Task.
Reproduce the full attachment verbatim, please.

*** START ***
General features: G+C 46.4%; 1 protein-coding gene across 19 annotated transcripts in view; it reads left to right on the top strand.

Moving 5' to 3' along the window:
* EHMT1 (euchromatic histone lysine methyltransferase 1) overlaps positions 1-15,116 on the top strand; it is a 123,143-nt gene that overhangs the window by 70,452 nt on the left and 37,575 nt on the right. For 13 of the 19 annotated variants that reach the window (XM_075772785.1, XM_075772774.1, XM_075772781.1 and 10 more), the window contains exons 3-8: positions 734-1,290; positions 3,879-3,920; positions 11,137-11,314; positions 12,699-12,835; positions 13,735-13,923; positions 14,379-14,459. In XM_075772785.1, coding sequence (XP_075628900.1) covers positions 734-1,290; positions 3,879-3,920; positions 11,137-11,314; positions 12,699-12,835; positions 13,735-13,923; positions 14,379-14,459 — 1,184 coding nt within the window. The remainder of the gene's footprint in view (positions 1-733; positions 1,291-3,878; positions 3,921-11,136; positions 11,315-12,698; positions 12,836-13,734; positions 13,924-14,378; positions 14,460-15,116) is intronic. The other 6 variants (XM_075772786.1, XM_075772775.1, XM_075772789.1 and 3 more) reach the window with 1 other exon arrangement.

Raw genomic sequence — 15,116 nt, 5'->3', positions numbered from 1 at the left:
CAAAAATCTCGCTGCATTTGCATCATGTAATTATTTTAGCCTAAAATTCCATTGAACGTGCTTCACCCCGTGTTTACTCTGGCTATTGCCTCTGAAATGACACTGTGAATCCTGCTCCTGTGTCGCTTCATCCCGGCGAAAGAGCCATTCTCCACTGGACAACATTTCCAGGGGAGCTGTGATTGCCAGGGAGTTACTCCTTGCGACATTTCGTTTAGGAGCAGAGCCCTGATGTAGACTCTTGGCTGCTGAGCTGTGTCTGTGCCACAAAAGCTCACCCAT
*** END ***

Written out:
General features: G+C 46.4%; 1 protein-coding gene across 19 annotated transcripts in view; it reads left to right on the top strand.

Moving 5' to 3' along the window:
* EHMT1 (euchromatic histone lysine methyltransferase 1) overlaps positions 1-15,116 on the top strand; it is a 123,143-nt gene that overhangs the window by 70,452 nt on the left and 37,575 nt on the right. For 13 of the 19 annotated variants that reach the window (XM_075772785.1, XM_075772774.1, XM_075772781.1 and 10 more), the window contains exons 3-8: positions 734-1,290; positions 3,879-3,920; positions 11,137-11,314; positions 12,699-12,835; positions 13,735-13,923; positions 14,379-14,459. In XM_075772785.1, coding sequence (XP_075628900.1) covers positions 734-1,290; positions 3,879-3,920; positions 11,137-11,314; positions 12,699-12,835; positions 13,735-13,923; positions 14,379-14,459 — 1,184 coding nt within the window. The remainder of the gene's footprint in view (positions 1-733; positions 1,291-3,878; positions 3,921-11,136; positions 11,315-12,698; positions 12,836-13,734; positions 13,924-14,378; positions 14,460-15,116) is intronic. The other 6 variants (XM_075772786.1, XM_075772775.1, XM_075772789.1 and 3 more) reach the window with 1 other exon arrangement.

Raw genomic sequence — 15,116 nt, 5'->3', positions numbered from 1 at the left:
CAAAAATCTCGCTGCATTTGCATCATGTAATTATTTTAGCCTAAAATTCCATTGAACGTGCTTCACCCCGTGTTTACTCTGGCTATTGCCTCTGAAATGACACTGTGAATCCTGCTCCTGTGTCGCTTCATCCCGGCGAAAGAGCCATTCTCCACTGGACAACATTTCCAGGGGAGCTGTGATTGCCAGGGAGTTACTCCTTGCGACATTTCGTTTAGGAGCAGAGCCCTGATGTAGACTCTTGGCTGCTGAGCTGTGTCTGTGCCACAAAAGCTCACCCAT